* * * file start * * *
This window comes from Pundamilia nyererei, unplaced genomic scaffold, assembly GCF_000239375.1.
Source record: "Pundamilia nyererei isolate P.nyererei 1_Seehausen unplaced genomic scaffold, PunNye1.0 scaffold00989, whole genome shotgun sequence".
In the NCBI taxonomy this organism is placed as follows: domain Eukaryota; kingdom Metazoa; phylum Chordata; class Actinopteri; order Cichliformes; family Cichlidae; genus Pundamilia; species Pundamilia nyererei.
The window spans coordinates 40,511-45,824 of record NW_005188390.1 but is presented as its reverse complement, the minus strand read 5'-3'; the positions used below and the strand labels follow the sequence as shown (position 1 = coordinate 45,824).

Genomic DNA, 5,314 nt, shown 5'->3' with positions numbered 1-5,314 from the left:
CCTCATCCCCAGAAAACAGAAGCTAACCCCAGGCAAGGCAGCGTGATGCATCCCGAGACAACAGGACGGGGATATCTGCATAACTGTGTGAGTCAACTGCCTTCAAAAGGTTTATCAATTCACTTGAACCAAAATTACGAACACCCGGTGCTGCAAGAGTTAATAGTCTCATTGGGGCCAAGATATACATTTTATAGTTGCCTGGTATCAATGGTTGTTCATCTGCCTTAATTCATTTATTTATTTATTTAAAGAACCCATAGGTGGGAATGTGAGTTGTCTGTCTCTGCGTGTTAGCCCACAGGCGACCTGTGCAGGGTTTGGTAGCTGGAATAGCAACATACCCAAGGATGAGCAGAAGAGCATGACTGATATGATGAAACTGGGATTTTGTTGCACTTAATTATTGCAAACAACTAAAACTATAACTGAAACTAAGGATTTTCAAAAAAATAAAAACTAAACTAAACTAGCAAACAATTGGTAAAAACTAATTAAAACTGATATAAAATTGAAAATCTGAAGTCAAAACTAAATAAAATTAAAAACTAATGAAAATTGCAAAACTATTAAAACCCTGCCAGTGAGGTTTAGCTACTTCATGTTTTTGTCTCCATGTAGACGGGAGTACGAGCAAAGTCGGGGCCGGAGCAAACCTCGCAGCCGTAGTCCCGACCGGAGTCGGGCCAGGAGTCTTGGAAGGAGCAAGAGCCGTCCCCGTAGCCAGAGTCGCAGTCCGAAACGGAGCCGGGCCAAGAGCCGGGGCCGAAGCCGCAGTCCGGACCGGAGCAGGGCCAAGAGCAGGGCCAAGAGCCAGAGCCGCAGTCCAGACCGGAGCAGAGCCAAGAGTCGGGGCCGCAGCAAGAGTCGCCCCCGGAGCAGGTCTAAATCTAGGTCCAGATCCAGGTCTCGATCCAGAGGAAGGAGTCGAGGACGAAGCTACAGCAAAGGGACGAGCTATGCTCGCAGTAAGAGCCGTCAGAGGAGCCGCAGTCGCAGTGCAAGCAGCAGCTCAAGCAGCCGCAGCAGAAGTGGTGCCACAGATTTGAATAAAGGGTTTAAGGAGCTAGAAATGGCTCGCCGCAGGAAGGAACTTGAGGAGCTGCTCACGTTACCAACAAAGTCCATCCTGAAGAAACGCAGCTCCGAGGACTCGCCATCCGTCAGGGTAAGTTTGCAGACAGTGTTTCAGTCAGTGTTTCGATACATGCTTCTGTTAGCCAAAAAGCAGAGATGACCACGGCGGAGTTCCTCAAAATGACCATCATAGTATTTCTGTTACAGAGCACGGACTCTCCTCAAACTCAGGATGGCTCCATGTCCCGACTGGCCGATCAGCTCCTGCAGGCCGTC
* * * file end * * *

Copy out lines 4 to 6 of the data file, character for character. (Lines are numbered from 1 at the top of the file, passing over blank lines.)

The window spans coordinates 40,511-45,824 of record NW_005188390.1 but is presented as its reverse complement, the minus strand read 5'-3'; the positions used below and the strand labels follow the sequence as shown (position 1 = coordinate 45,824).

Genomic DNA, 5,314 nt, shown 5'->3' with positions numbered 1-5,314 from the left:
CCTCATCCCCAGAAAACAGAAGCTAACCCCAGGCAAGGCAGCGTGATGCATCCCGAGACAACAGGACGGGGATATCTGCATAACTGTGTGAGTCAACTGCCTTCAAAAGGTTTATCAATTCACTTGAACCAAAATTACGAACACCCGGTGCTGCAAGAGTTAATAGTCTCATTGGGGCCAAGATATACATTTTATAGTTGCCTGGTATCAATGGTTGTTCATCTGCCTTAATTCATTTATTTATTTATTTAAAGAACCCATAGGTGGGAATGTGAGTTGTCTGTCTCTGCGTGTTAGCCCACAGGCGACCTGTGCAGGGTTTGGTAGCTGGAATAGCAACATACCCAAGGATGAGCAGAAGAGCATGACTGATATGATGAAACTGGGATTTTGTTGCACTTAATTATTGCAAACAACTAAAACTATAACTGAAACTAAGGATTTTCAAAAAAATAAAAACTAAACTAAACTAGCAAACAATTGGTAAAAACTAATTAAAACTGATATAAAATTGAAAATCTGAAGTCAAAACTAAATAAAATTAAAAACTAATGAAAATTGCAAAACTATTAAAACCCTGCCAGTGAGGTTTAGCTACTTCATGTTTTTGTCTCCATGTAGACGGGAGTACGAGCAAAGTCGGGGCCGGAGCAAACCTCGCAGCCGTAGTCCCGACCGGAGTCGGGCCAGGAGTCTTGGAAGGAGCAAGAGCCGTCCCCGTAGCCAGAGTCGCAGTCCGAAACGGAGCCGGGCCAAGAGCCGGGGCCGAAGCCGCAGTCCGGACCGGAGCAGGGCCAAGAGCAGGGCCAAGAGCCAGAGCCGCAGTCCAGACCGGAGCAGAGCCAAGAGTCGGGGCCGCAGCAAGAGTCGCCCCCGGAGCAGGTCTAAATCTAGGTCCAGATCCAGGTCTCGATCCAGAGGAAGGAGTCGAGGACGAAGCTACAGCAAAGGGACGAGCTATGCTCGCAGTAAGAGCCGTCAGAGGAGCCGCAGTCGCAGTGCAAGCAGCAGCTCAAGCAGCCGCAGCAGAAGTGGTGCCACAGATTTGAATAAAGGGTTTAAGGAGCTAGAAATGGCTCGCCGCAGGAAGGAACTTGAGGAGCTGCTCACGTTACCAACAAAGTCCATCCTGAAGAAACGCAGCTCCGAGGACTCGCCATCCGTCAGGGTAAGTTTGCAGACAGTGTTTCAGTCAGTGTTTCGATACATGCTTCTGTTAGCCAAAAAGCAGAGATGACCACGGCGGAGTTCCTCAAAATGACCATCATAGTATTTCTGTTACAGAGCACGGACTCTCCTCAAACTCAGGATGGCTCCATGTCCCGACTGGCCGATCAGCTCCTGCAGGCCGTC